- Also known as
Miss Beatrice de Cardi
primary name: de Cardi, Beatrice
- individual; archaeologist; British; Female
- Life dates
- 5th June 1914-
- Archaeologist specialising in Pakistan, south-east Iran and south-east Arabia; born in London where she was educated at St Paul's Girls' School and studied Latin, History, Economic History and Economics at University College in the University of London (1933-35). In 1936 she was appointed an assistant in the London Museum, where she helped move the contents into safe storage at the outbreak of the Second World War. In 1944 she joined the Allied Supplies Executive of the War Cabinet in China, where as personal assistant to the Representative, she was based in the then-capital of Chungking, but travelled extensively in India and western China. After the War ended she became Britain's Assistant Trade Commissioner in Karachi (1946), during which time and inspired by Stuart Piggott she began surveying western Baluchistan in search of sites dating to the third millennium BC. Local tribal unrest prompted her to continue this research in south-east Iran, where she directed excavations at Bampur, the results of which provided an important early archaeological sequence for this region. During the late 1960s, inspired by the discovery of south-east Iranian pottery in south-east Arabia, de Cardi extended her surveys into Ras al-Khaimah, Fujairah where she was accompanied by Brian Doe (q.v.), and the Omani Musandam peninsula, where she discovered a number of important sites. Her fieldwork was characterised by prompt publication.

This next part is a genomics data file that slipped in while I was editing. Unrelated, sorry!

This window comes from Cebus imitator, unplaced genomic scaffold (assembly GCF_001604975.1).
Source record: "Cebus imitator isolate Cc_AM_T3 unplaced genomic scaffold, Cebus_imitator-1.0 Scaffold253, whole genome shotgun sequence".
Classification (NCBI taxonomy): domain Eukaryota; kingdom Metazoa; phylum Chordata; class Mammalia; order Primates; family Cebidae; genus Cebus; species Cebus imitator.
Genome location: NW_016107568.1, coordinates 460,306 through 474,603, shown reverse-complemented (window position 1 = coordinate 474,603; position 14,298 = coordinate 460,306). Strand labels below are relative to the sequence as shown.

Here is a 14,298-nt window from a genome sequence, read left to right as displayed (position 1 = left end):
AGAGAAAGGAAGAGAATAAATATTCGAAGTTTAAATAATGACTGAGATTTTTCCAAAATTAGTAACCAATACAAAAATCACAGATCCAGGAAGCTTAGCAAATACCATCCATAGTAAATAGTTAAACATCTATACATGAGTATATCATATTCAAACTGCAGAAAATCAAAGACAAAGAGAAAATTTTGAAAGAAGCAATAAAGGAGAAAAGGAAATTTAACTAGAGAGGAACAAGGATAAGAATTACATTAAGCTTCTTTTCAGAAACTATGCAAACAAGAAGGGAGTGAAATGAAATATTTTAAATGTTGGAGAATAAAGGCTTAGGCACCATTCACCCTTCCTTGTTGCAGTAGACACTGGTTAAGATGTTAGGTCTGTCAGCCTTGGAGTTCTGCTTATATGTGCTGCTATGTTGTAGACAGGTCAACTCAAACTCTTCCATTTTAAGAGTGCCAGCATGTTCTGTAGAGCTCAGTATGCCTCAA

Beatrice de Cardi co-founded with Mortimer Wheeler (q.v.) and Michael Rice the Committee of Arabian and Gulf Studies (later Society for Arabian Studies, of which she was made President). She was awarded an O.B.E. in 1974 "for services to British archaeology", awarded the Sir Richard Burton Memorial Medal by the Royal Asiatic Society in 1993, and the al-Qasimi Medal for archaeological services to Ras al-Khaimah, and made an Honorary Fellow of University College in 1995.
- Foreword in: C.S. Phillips, D.T. Potts, and S. Searight, eds, 'Arabia and its Neighbours: Essays on prehistorical [sic] and historical developments presented in honour of Beatrice de Cardi', Turnhout (Belgium): Brepols (Abiel II), 1998; Soren Blau, "Out of anonymity - A central location for 'peripheral' places through people: the contributions made by Karen Frifelt and Beatrice de Cardi to an understanding of the archaeology of the United Arab Emirates", 'Arabian Archaeology and Epigraphy' 15/1 (May 2004), pp. 11-19; interview in: 'Current World Archaeology' 10 (April/May 2005), pp. 47-54.